In addition to the aforementioned procedures, there are a number of other separations which are necessary in certain industrial operations where hollow fiber membranes of the type contemplated by this invention may also be advantageously employed. In all such applications, the process economics are highly dependent upon the transport rate of various components across the membrane wall and the ability of the membrane to discriminate various components. That is, an efficient membrane must not only be highly permeable but also possess a high degree of selectivity. Although hollow acrylic fibers have been produced by prior methods with acceptable selectivity, they have for the most part been found wanting with respect to the level of permeability required for efficient operation as a selective membrane. The problem has been an inability to obtain the necessary fiber morphology by previous fabricating procedures. It is, therefore, a principal object of this invention to provide a method for producing hollow fibers from acrylic polymers in which the permeability is substantially improved over that attainable heretofore while preserving the property of high selectivity.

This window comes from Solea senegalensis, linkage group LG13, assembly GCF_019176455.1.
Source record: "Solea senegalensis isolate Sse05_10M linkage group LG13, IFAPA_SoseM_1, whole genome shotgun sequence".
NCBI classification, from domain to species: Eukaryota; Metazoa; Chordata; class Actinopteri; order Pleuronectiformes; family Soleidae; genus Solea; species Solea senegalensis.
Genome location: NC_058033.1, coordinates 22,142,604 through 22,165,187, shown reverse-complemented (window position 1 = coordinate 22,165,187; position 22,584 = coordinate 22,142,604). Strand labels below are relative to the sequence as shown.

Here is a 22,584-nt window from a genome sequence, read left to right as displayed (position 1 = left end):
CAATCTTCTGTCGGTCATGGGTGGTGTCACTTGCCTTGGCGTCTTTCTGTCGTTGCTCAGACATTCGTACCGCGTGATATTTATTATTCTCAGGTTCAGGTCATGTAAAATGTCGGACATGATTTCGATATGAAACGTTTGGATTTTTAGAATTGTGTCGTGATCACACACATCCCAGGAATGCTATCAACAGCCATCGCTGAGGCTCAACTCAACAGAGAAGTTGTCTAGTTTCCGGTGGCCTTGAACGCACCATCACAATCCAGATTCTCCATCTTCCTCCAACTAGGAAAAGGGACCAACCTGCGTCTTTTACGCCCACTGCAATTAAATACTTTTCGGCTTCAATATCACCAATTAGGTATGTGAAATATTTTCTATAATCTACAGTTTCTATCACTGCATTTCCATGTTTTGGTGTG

Broadly speaking, acrylic hollow fibers having the afore-noted combination of properties are produced according to this invention by extruding a solution of acrylic polymer through an annular orifice to shape the hollow fiber while simultaneously injecting a coagulating fluid into the bore of the fiber as it is formed. The extrusion may be directly into a coagulation bath maintained at a temperature of from 60° to 80° C. (wet spinning) or alternatively the freshly extruded fiber may be first passed through an air space (evaporation zone) over a time period of from about 0.01 to 1.0 second and thence into the coagulation bath (dry jet-wet spinning). The coagulated fiber is then water washed to remove residual solvent and finally collected on take-up rolls. Since the resulting fiber product must be kept wet at all times, it is not dried. As is the case in wet spinning, the general principles of dry jet-wet spinning are well known in the art and are described in a number of publications including U.S. Pat. No. 3,724,672.